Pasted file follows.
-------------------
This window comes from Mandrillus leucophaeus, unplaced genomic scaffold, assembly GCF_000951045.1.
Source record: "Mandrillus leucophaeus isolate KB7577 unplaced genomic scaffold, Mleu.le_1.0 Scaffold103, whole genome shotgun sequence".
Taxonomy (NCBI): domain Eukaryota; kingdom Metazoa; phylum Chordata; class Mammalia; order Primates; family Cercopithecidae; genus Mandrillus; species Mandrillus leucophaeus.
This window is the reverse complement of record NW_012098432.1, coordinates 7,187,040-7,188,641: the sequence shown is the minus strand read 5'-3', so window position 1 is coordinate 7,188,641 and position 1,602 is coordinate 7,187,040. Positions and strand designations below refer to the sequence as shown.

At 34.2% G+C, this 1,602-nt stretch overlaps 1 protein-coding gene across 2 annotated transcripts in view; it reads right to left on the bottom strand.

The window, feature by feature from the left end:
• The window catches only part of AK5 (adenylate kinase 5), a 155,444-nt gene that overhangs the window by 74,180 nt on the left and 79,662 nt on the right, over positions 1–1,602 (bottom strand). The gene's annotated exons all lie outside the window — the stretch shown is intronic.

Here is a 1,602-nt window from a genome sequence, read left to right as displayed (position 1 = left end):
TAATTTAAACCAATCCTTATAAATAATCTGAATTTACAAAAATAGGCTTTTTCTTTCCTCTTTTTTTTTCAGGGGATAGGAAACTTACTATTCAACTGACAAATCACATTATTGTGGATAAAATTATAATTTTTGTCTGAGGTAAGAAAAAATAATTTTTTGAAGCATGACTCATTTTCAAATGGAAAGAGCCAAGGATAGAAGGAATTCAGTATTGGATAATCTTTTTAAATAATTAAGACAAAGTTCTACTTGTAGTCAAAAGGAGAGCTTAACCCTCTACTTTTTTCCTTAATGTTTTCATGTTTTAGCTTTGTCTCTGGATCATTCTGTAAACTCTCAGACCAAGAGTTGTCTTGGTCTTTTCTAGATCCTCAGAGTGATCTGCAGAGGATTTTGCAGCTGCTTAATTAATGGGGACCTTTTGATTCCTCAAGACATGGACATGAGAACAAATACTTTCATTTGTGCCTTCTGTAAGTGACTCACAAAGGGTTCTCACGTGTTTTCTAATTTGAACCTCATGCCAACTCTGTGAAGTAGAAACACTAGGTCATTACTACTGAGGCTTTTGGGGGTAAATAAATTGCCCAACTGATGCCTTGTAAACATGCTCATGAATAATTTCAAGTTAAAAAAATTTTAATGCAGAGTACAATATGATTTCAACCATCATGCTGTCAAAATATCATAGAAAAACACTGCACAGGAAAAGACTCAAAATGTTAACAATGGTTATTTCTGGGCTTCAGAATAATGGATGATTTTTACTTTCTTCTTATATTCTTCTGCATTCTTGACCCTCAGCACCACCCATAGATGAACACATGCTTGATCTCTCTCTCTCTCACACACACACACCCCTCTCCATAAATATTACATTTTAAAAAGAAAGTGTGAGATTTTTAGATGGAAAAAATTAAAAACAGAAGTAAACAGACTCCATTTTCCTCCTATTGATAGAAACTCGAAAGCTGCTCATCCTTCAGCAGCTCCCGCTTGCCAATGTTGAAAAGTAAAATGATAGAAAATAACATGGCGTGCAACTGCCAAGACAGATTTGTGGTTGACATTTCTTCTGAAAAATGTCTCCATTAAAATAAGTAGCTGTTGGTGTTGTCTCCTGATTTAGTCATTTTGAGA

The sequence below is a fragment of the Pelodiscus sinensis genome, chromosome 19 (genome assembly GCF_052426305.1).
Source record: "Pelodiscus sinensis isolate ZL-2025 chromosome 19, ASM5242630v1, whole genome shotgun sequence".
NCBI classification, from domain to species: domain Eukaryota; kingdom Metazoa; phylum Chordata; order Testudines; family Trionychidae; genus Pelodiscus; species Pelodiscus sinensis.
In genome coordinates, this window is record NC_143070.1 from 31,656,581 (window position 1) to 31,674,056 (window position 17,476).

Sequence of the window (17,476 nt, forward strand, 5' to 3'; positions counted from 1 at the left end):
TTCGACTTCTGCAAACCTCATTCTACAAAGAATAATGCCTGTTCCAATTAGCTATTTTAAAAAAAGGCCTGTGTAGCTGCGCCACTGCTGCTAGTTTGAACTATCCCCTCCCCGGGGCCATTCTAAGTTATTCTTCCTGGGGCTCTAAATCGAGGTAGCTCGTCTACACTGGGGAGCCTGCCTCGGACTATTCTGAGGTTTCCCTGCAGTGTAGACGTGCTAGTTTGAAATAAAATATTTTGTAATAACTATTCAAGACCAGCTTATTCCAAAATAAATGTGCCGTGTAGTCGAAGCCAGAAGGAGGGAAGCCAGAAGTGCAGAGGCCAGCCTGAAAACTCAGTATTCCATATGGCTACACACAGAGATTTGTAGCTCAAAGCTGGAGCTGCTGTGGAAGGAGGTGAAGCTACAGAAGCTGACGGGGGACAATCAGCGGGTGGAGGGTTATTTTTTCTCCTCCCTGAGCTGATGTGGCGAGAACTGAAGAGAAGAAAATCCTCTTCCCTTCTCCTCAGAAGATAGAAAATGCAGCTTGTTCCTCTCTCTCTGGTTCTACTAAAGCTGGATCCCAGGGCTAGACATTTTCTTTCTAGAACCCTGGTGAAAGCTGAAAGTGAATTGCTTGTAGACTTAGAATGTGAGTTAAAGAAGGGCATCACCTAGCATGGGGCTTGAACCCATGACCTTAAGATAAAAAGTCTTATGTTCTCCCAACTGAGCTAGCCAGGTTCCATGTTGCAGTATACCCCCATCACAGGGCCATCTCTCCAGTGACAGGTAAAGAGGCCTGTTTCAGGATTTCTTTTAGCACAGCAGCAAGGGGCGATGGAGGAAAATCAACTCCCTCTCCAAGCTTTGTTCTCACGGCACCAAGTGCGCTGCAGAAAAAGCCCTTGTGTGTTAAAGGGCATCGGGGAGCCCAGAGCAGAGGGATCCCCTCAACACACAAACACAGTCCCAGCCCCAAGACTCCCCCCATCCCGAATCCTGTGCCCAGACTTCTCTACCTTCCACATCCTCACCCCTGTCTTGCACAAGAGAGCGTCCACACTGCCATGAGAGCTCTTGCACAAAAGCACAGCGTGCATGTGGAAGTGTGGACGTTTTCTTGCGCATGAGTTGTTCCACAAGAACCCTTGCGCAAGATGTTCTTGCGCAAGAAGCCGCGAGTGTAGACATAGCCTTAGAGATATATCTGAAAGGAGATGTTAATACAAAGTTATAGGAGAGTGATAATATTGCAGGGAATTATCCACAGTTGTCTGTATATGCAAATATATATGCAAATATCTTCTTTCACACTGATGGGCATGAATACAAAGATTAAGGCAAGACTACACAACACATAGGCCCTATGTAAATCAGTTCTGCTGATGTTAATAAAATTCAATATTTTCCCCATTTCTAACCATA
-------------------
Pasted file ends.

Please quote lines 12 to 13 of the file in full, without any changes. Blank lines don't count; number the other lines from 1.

NCBI classification, from domain to species: domain Eukaryota; kingdom Metazoa; phylum Chordata; order Testudines; family Trionychidae; genus Pelodiscus; species Pelodiscus sinensis.
In genome coordinates, this window is record NC_143070.1 from 31,656,581 (window position 1) to 31,674,056 (window position 17,476).